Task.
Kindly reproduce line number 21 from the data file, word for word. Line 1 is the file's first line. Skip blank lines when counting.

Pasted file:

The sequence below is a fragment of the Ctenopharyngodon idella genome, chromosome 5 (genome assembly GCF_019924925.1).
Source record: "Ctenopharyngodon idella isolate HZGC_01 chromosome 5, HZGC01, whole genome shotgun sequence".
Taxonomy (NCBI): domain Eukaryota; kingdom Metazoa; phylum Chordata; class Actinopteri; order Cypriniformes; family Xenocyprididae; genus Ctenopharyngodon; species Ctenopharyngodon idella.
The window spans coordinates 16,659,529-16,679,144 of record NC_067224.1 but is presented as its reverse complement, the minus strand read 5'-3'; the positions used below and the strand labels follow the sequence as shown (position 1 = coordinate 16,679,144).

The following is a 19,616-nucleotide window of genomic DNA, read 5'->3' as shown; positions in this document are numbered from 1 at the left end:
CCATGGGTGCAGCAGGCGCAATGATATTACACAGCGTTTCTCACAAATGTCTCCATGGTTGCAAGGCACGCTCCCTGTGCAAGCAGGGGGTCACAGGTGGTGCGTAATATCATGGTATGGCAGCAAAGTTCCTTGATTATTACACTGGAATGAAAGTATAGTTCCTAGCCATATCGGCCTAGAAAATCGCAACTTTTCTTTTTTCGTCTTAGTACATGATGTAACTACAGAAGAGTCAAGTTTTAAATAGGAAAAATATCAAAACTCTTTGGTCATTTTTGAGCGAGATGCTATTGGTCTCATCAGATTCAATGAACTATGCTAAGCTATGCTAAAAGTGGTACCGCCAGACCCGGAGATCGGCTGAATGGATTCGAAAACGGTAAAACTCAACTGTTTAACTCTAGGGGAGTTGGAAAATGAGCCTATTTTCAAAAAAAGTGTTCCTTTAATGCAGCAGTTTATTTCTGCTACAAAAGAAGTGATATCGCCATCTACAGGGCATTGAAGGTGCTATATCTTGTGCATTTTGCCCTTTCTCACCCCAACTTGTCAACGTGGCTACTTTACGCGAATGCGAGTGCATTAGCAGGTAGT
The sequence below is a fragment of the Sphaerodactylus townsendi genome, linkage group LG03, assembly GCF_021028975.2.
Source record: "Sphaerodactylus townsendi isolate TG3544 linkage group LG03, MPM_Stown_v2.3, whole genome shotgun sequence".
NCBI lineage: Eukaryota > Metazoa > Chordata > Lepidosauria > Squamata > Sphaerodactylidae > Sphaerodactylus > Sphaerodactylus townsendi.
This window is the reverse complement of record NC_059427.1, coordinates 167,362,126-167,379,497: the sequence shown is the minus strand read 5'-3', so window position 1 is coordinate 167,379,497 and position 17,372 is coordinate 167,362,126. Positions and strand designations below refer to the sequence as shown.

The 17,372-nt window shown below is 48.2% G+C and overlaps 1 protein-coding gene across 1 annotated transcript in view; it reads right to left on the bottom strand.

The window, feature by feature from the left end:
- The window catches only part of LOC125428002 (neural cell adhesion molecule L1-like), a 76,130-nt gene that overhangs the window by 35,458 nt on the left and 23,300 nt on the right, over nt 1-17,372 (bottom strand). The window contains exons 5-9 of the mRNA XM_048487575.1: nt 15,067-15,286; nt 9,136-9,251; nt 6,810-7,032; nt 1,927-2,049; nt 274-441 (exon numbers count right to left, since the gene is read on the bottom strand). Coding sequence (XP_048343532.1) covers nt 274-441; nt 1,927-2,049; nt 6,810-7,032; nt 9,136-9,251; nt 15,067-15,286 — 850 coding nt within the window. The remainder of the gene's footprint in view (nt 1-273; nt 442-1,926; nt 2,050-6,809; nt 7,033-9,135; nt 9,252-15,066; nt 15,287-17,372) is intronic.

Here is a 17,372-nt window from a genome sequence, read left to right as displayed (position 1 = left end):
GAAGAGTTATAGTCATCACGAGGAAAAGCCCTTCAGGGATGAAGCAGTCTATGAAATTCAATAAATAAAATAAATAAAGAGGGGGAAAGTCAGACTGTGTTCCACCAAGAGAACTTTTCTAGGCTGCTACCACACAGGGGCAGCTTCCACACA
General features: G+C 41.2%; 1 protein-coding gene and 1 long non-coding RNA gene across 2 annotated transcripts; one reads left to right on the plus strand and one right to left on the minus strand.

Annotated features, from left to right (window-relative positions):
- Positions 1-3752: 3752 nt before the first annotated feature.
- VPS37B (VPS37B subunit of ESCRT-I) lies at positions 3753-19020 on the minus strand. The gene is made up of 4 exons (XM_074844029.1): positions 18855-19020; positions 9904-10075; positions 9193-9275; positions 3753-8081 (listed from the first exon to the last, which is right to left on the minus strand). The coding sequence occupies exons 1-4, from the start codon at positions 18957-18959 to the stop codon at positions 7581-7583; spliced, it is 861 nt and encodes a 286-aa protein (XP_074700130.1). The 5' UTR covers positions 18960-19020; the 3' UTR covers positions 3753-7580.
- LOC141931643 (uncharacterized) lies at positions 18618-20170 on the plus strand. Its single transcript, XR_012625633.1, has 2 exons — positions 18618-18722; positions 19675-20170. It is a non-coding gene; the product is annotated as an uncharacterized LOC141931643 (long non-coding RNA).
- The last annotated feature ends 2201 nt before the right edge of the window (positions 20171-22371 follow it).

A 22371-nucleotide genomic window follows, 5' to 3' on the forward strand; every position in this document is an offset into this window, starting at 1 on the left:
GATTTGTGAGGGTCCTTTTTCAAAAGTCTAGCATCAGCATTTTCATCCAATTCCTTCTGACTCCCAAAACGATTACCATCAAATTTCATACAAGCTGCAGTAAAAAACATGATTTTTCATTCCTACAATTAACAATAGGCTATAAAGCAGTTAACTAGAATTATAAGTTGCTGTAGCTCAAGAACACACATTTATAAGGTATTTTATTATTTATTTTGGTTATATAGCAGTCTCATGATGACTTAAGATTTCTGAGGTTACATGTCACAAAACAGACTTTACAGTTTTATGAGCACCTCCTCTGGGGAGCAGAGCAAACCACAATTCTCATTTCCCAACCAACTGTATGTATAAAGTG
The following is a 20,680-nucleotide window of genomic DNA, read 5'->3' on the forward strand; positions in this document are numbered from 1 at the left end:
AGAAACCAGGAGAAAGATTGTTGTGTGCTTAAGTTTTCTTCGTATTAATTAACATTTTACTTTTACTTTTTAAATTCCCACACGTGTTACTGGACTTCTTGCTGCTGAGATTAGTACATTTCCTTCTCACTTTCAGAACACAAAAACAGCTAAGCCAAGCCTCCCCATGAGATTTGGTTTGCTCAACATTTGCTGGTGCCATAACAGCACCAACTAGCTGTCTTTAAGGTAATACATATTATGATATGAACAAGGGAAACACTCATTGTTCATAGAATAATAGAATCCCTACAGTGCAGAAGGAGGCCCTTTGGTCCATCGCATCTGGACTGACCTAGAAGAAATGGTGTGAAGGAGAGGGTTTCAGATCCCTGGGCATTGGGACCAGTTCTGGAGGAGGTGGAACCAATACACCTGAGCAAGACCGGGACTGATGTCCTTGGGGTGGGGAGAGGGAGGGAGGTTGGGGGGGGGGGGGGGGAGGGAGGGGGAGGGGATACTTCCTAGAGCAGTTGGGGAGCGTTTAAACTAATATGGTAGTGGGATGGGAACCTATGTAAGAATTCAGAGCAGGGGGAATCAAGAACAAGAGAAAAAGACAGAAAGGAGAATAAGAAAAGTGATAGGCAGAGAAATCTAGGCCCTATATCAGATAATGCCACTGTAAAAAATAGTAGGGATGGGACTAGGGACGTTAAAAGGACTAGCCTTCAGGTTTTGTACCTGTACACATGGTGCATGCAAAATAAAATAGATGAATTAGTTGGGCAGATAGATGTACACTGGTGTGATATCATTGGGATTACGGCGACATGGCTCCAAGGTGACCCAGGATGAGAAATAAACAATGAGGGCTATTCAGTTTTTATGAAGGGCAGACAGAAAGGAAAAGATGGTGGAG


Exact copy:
- The last annotated feature ends 2201 nt before the right edge of the window (positions 20171-22371 follow it).